When you are listening to people on your team, take on the responsibility to understand — to actually listen — rather than putting the burden to communicate onto them. But when you are helping them prepare to explain their ideas to others — whether they are peers or cross-functional colleagues or executives — it’s your job to push your direct reports, and yourself, to do a better job than Keynes did.
You need to push them to communicate with such precision and clarity that it’s impossible not to grasp their argument.
Georgia O’Keeffe said, “It is only by selection, by elimination, and by emphasis that we get at the real meaning of things.”
Choosing what to select, what to eliminate, and what to emphasize depends not only on the idea but on the audience. If you are sending an email about a challenge at work to your grandmother, you may want to emphasize how it impacts your love life and perhaps choose to pass over revenue implications entirely.
If you are writing to your boss about the same subject, it will probably be the reverse. The essence of making an idea clear requires a deep understanding not only of the idea but also of the person to whom one is explaining the idea.
The next time you spend two hours helping somebody edit an email until it’s just two sentences, don’t feel you are wasting your time. You are getting to the essence of the idea, which allows the recipient to absorb it quickly and easily. And you are teaching an invaluable skill.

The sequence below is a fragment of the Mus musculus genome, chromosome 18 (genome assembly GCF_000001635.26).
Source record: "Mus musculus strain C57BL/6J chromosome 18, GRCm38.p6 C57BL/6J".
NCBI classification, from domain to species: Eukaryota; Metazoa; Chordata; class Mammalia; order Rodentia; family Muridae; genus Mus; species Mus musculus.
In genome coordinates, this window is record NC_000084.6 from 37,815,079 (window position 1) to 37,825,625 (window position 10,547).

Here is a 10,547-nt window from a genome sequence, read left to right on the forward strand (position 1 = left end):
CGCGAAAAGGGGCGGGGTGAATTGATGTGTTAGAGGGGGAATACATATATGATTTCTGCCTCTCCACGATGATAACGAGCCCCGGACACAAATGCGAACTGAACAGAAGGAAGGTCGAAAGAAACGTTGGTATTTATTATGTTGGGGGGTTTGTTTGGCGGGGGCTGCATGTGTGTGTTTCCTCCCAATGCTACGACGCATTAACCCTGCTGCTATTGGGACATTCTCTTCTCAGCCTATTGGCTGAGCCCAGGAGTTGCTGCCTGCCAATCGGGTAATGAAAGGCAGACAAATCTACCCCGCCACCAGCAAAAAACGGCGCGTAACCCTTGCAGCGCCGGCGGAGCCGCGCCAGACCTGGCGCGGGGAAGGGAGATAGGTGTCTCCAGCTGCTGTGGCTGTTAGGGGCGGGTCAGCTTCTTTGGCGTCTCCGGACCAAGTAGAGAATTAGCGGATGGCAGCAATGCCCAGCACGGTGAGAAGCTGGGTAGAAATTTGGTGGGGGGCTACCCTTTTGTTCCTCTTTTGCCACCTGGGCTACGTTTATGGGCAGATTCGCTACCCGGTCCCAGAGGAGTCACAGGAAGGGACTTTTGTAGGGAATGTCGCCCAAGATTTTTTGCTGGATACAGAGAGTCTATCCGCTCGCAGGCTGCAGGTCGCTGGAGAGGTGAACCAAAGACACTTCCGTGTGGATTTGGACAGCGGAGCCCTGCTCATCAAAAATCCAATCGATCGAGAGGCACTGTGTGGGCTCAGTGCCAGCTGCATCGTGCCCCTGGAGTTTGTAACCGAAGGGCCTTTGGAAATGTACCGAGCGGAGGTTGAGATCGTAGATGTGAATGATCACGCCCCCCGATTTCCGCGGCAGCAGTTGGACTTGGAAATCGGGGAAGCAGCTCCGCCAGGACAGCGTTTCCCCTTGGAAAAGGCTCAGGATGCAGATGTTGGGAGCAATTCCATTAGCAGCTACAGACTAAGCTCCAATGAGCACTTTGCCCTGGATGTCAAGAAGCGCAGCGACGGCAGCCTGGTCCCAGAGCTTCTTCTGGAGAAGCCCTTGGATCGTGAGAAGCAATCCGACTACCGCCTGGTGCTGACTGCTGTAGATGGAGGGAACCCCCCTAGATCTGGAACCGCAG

This post has been excerpted from Radical Candor: Be a Kickass Boss Without Losing Your Humanity (get bulk book discounts for teams!). Learn more about the GSD Wheel in chapter 4 of Radical Candor and download our reading guide to test your knowledge of the concepts as you go. Check back soon for the next step in the GSD wheel, Debate. (Read the previous post about listening >>)
Need help practicing Radical Candor? Then you need The Feedback Loop (think Groundhog Day meets The Office), a 5-episode workplace comedy series starring David Alan Grier that brings to life Radical Candor’s simple framework for navigating candid conversations.
You’ll get an hour of hilarious content about a team whose feedback fails are costing them business; improv-inspired exercises to teach everyone the skills they need to work better together, and after-episode action plans you can put into practice immediately to up your helpful feedback EQ.
We’re offering Radical Candor readers 10% off the self-paced e-course. Follow this link and enter the promo code FEEDBACK at checkout.